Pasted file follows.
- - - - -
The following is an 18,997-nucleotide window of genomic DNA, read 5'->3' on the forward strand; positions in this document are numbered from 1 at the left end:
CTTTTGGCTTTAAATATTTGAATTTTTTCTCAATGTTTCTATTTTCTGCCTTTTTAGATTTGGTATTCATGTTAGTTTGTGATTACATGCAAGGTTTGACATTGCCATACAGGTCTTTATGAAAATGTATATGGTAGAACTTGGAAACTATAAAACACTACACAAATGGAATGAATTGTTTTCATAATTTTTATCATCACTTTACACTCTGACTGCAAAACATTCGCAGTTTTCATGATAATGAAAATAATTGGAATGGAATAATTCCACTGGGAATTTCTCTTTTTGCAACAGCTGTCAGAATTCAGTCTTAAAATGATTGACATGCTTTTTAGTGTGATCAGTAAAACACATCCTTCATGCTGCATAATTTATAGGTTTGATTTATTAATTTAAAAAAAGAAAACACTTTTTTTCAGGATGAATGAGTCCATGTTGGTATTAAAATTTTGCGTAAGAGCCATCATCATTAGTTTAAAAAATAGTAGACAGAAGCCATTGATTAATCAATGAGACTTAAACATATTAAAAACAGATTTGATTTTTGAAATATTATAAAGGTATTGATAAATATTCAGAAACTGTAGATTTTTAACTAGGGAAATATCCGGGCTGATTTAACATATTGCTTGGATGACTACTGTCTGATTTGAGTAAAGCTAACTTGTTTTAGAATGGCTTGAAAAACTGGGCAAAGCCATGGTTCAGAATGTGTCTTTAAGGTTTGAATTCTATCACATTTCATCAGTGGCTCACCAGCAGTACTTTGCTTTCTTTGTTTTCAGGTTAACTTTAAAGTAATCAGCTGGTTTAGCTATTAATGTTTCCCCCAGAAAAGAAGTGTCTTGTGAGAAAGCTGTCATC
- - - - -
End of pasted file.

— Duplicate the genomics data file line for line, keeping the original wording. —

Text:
The following is an 18,997-nucleotide window of genomic DNA, read 5'->3' on the forward strand; positions in this document are numbered from 1 at the left end:
CTTTTGGCTTTAAATATTTGAATTTTTTCTCAATGTTTCTATTTTCTGCCTTTTTAGATTTGGTATTCATGTTAGTTTGTGATTACATGCAAGGTTTGACATTGCCATACAGGTCTTTATGAAAATGTATATGGTAGAACTTGGAAACTATAAAACACTACACAAATGGAATGAATTGTTTTCATAATTTTTATCATCACTTTACACTCTGACTGCAAAACATTCGCAGTTTTCATGATAATGAAAATAATTGGAATGGAATAATTCCACTGGGAATTTCTCTTTTTGCAACAGCTGTCAGAATTCAGTCTTAAAATGATTGACATGCTTTTTAGTGTGATCAGTAAAACACATCCTTCATGCTGCATAATTTATAGGTTTGATTTATTAATTTAAAAAAAGAAAACACTTTTTTTCAGGATGAATGAGTCCATGTTGGTATTAAAATTTTGCGTAAGAGCCATCATCATTAGTTTAAAAAATAGTAGACAGAAGCCATTGATTAATCAATGAGACTTAAACATATTAAAAACAGATTTGATTTTTGAAATATTATAAAGGTATTGATAAATATTCAGAAACTGTAGATTTTTAACTAGGGAAATATCCGGGCTGATTTAACATATTGCTTGGATGACTACTGTCTGATTTGAGTAAAGCTAACTTGTTTTAGAATGGCTTGAAAAACTGGGCAAAGCCATGGTTCAGAATGTGTCTTTAAGGTTTGAATTCTATCACATTTCATCAGTGGCTCACCAGCAGTACTTTGCTTTCTTTGTTTTCAGGTTAACTTTAAAGTAATCAGCTGGTTTAGCTATTAATGTTTCCCCCAGAAAAGAAGTGTCTTGTGAGAAAGCTGTCATC